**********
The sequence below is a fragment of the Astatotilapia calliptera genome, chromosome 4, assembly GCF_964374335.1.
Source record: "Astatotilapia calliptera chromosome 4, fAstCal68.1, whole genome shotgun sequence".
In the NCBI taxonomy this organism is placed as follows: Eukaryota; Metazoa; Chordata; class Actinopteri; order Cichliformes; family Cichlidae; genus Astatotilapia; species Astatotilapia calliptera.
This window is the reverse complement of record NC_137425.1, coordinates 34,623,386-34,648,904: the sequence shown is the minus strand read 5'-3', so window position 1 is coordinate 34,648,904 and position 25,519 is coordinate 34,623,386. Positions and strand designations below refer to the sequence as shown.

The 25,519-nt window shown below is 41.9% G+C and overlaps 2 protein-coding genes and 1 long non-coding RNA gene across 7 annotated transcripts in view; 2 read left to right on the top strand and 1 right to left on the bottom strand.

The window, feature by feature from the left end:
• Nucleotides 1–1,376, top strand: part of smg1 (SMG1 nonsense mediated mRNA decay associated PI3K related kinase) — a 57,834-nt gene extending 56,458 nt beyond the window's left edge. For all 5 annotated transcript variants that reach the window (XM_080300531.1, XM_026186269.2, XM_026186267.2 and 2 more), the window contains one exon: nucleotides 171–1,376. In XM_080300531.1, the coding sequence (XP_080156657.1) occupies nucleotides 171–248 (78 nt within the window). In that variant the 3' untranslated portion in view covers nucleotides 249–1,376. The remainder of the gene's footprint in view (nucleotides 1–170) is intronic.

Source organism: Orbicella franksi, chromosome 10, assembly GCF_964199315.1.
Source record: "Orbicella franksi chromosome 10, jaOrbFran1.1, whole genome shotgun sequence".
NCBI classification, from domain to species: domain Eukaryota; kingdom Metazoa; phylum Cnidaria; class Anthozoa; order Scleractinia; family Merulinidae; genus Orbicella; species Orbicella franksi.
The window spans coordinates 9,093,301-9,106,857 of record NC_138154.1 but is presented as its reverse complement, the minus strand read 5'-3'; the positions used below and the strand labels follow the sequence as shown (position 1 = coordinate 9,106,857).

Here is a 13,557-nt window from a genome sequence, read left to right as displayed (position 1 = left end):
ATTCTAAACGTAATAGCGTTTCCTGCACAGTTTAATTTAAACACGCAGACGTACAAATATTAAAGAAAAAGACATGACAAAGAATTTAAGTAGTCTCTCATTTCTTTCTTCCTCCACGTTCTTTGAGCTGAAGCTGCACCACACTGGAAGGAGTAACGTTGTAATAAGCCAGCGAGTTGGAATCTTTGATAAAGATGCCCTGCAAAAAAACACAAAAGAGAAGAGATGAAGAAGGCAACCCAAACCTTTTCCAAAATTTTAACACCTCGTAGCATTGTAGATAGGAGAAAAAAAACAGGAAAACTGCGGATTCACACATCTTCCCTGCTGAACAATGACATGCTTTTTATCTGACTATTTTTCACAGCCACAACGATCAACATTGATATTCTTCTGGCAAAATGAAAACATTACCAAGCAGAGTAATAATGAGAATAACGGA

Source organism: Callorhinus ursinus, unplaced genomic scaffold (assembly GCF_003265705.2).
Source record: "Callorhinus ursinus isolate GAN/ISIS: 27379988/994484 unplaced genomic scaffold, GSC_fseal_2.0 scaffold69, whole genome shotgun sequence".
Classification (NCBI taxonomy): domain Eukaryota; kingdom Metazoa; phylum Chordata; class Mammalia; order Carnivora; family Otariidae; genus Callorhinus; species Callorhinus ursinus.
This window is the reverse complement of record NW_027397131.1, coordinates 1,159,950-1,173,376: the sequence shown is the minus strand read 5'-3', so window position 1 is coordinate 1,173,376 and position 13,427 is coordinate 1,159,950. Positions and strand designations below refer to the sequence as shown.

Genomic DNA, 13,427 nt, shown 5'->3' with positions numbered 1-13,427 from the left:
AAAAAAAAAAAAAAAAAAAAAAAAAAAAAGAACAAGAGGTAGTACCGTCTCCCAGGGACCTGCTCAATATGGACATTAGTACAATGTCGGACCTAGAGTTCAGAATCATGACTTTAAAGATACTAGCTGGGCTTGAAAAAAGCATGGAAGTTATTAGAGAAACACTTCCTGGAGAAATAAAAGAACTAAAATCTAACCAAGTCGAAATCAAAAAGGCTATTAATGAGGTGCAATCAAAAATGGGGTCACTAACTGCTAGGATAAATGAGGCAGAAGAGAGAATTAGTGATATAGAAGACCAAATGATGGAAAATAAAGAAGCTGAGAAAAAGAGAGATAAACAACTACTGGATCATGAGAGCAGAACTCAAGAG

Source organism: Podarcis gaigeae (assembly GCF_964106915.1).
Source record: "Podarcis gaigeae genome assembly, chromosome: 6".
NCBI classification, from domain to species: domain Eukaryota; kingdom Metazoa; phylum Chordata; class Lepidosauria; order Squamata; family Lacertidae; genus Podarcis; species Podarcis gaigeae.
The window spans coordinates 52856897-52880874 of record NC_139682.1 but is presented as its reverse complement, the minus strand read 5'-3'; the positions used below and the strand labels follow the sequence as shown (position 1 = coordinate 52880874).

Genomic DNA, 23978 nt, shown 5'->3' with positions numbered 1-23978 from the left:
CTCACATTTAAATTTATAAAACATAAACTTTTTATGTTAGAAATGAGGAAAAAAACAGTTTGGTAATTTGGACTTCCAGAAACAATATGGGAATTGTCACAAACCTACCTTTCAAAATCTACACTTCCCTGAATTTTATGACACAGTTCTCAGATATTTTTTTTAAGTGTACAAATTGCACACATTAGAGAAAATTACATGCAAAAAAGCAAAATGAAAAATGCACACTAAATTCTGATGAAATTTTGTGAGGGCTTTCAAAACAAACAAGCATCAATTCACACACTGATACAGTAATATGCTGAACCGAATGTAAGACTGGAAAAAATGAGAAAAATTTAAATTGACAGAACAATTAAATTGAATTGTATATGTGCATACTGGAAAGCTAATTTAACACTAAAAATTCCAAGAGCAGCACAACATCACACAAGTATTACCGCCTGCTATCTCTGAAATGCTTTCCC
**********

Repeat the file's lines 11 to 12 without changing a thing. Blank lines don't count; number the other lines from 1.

The window spans coordinates 9,093,301-9,106,857 of record NC_138154.1 but is presented as its reverse complement, the minus strand read 5'-3'; the positions used below and the strand labels follow the sequence as shown (position 1 = coordinate 9,106,857).

Here is a 13,557-nt window from a genome sequence, read left to right as displayed (position 1 = left end):